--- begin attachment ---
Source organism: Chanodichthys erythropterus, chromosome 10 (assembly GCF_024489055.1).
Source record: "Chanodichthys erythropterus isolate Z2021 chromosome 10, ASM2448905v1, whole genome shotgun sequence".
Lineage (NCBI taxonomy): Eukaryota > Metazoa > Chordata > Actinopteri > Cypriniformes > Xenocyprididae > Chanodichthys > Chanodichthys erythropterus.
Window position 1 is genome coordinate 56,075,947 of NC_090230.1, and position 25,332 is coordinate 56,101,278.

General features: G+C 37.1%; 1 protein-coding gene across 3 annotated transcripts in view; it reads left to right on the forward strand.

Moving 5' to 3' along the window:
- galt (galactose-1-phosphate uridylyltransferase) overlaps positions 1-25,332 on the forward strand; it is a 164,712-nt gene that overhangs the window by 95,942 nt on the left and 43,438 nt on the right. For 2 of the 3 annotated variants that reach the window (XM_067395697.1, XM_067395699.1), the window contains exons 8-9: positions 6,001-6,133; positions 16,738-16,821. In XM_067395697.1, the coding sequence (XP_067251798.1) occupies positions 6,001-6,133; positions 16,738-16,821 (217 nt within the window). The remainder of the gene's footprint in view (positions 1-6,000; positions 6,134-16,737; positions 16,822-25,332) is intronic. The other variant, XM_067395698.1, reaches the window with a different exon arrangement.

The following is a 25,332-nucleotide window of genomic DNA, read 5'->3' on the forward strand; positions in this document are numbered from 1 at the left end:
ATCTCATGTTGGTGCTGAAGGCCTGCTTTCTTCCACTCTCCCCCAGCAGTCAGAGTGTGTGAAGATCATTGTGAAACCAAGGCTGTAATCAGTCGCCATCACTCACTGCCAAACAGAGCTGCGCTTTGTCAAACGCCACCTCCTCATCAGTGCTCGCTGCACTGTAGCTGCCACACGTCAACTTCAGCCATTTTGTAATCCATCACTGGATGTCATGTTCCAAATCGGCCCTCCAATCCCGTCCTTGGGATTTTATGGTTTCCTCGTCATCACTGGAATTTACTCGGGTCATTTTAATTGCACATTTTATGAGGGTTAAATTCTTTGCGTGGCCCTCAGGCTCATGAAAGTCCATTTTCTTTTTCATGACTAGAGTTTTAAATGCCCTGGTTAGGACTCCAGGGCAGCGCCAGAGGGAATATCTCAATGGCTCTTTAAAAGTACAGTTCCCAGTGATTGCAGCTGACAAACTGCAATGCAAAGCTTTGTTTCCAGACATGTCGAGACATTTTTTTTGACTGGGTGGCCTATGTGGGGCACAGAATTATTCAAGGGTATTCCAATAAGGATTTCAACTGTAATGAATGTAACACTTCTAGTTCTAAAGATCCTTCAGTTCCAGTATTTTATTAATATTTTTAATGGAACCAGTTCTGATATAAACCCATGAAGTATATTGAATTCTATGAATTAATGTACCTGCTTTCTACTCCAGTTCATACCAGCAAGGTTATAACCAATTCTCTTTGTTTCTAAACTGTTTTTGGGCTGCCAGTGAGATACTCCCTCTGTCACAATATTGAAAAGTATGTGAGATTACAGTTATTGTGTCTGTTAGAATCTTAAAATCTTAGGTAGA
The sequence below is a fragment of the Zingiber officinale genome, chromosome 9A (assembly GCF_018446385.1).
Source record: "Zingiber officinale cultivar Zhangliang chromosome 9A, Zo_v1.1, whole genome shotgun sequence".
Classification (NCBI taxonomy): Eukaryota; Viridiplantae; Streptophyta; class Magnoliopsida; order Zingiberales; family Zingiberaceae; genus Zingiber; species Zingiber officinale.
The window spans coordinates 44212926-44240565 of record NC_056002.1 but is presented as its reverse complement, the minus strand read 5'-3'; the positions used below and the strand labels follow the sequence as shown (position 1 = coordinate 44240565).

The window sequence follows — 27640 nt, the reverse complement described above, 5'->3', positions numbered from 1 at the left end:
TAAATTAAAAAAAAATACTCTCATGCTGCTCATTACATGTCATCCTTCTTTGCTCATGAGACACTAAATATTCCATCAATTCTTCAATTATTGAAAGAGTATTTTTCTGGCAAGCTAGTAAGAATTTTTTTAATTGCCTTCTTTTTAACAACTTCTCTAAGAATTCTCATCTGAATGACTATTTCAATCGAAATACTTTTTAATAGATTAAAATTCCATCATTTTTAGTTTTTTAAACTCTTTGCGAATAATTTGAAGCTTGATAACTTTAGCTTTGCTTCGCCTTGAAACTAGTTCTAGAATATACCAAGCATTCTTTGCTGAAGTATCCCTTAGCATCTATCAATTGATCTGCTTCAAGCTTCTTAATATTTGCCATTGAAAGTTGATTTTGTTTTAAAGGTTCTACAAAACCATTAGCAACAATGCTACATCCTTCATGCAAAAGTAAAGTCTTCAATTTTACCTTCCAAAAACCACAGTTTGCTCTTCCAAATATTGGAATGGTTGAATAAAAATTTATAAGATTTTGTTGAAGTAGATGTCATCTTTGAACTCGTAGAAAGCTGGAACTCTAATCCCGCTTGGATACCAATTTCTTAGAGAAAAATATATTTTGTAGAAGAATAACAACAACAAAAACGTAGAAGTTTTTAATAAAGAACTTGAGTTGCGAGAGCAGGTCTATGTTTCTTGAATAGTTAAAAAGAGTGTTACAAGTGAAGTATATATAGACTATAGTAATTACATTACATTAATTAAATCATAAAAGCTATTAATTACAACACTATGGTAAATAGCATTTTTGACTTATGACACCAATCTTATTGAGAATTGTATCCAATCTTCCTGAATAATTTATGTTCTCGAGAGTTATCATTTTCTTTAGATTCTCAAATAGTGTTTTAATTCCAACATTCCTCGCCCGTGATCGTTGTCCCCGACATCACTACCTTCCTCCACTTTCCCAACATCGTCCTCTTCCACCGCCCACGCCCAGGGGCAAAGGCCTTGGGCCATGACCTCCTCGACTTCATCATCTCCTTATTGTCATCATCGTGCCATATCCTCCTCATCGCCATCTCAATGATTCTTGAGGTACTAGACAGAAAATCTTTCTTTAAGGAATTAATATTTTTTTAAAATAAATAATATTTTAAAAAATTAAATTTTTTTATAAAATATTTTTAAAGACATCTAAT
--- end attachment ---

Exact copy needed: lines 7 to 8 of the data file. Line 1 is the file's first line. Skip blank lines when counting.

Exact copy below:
- galt (galactose-1-phosphate uridylyltransferase) overlaps positions 1-25,332 on the forward strand; it is a 164,712-nt gene that overhangs the window by 95,942 nt on the left and 43,438 nt on the right. For 2 of the 3 annotated variants that reach the window (XM_067395697.1, XM_067395699.1), the window contains exons 8-9: positions 6,001-6,133; positions 16,738-16,821. In XM_067395697.1, the coding sequence (XP_067251798.1) occupies positions 6,001-6,133; positions 16,738-16,821 (217 nt within the window). The remainder of the gene's footprint in view (positions 1-6,000; positions 6,134-16,737; positions 16,822-25,332) is intronic. The other variant, XM_067395698.1, reaches the window with a different exon arrangement.

The following is a 25,332-nucleotide window of genomic DNA, read 5'->3' on the forward strand; positions in this document are numbered from 1 at the left end: